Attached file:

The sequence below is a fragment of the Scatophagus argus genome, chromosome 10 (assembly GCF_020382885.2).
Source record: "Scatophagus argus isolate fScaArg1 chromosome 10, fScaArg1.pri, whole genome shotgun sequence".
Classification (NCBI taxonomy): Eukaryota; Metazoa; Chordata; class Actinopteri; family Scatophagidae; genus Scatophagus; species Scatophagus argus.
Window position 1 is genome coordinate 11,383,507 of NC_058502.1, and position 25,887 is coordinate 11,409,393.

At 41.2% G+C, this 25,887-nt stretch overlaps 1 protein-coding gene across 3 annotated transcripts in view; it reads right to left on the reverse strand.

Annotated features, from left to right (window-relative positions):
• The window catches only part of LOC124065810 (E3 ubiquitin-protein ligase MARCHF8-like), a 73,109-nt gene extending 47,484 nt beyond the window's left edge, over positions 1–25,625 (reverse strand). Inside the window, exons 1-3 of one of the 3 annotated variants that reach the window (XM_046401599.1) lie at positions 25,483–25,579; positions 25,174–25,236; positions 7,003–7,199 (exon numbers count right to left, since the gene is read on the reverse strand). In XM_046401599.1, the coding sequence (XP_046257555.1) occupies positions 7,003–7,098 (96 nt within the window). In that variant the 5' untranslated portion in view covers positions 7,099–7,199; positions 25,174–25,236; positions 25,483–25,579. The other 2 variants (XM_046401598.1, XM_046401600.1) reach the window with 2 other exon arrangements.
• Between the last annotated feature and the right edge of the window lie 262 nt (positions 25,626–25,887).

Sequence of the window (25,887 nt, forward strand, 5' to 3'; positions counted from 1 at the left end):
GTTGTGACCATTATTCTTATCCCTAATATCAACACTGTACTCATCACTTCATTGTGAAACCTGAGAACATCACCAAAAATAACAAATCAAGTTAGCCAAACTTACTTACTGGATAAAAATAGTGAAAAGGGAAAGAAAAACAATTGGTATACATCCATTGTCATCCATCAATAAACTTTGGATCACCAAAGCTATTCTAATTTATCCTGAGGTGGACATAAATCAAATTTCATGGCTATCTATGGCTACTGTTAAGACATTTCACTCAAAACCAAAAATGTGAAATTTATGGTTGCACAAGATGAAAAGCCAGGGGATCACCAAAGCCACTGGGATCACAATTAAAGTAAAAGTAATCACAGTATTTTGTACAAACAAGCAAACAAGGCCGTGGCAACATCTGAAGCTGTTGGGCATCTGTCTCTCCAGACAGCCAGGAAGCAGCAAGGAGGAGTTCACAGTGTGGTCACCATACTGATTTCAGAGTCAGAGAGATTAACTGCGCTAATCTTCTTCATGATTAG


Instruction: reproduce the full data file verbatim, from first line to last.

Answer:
The sequence below is a fragment of the Scatophagus argus genome, chromosome 10 (assembly GCF_020382885.2).
Source record: "Scatophagus argus isolate fScaArg1 chromosome 10, fScaArg1.pri, whole genome shotgun sequence".
Classification (NCBI taxonomy): Eukaryota; Metazoa; Chordata; class Actinopteri; family Scatophagidae; genus Scatophagus; species Scatophagus argus.
Window position 1 is genome coordinate 11,383,507 of NC_058502.1, and position 25,887 is coordinate 11,409,393.

At 41.2% G+C, this 25,887-nt stretch overlaps 1 protein-coding gene across 3 annotated transcripts in view; it reads right to left on the reverse strand.

Annotated features, from left to right (window-relative positions):
• The window catches only part of LOC124065810 (E3 ubiquitin-protein ligase MARCHF8-like), a 73,109-nt gene extending 47,484 nt beyond the window's left edge, over positions 1–25,625 (reverse strand). Inside the window, exons 1-3 of one of the 3 annotated variants that reach the window (XM_046401599.1) lie at positions 25,483–25,579; positions 25,174–25,236; positions 7,003–7,199 (exon numbers count right to left, since the gene is read on the reverse strand). In XM_046401599.1, the coding sequence (XP_046257555.1) occupies positions 7,003–7,098 (96 nt within the window). In that variant the 5' untranslated portion in view covers positions 7,099–7,199; positions 25,174–25,236; positions 25,483–25,579. The other 2 variants (XM_046401598.1, XM_046401600.1) reach the window with 2 other exon arrangements.
• Between the last annotated feature and the right edge of the window lie 262 nt (positions 25,626–25,887).

Sequence of the window (25,887 nt, forward strand, 5' to 3'; positions counted from 1 at the left end):
GTTGTGACCATTATTCTTATCCCTAATATCAACACTGTACTCATCACTTCATTGTGAAACCTGAGAACATCACCAAAAATAACAAATCAAGTTAGCCAAACTTACTTACTGGATAAAAATAGTGAAAAGGGAAAGAAAAACAATTGGTATACATCCATTGTCATCCATCAATAAACTTTGGATCACCAAAGCTATTCTAATTTATCCTGAGGTGGACATAAATCAAATTTCATGGCTATCTATGGCTACTGTTAAGACATTTCACTCAAAACCAAAAATGTGAAATTTATGGTTGCACAAGATGAAAAGCCAGGGGATCACCAAAGCCACTGGGATCACAATTAAAGTAAAAGTAATCACAGTATTTTGTACAAACAAGCAAACAAGGCCGTGGCAACATCTGAAGCTGTTGGGCATCTGTCTCTCCAGACAGCCAGGAAGCAGCAAGGAGGAGTTCACAGTGTGGTCACCATACTGATTTCAGAGTCAGAGAGATTAACTGCGCTAATCTTCTTCATGATTAG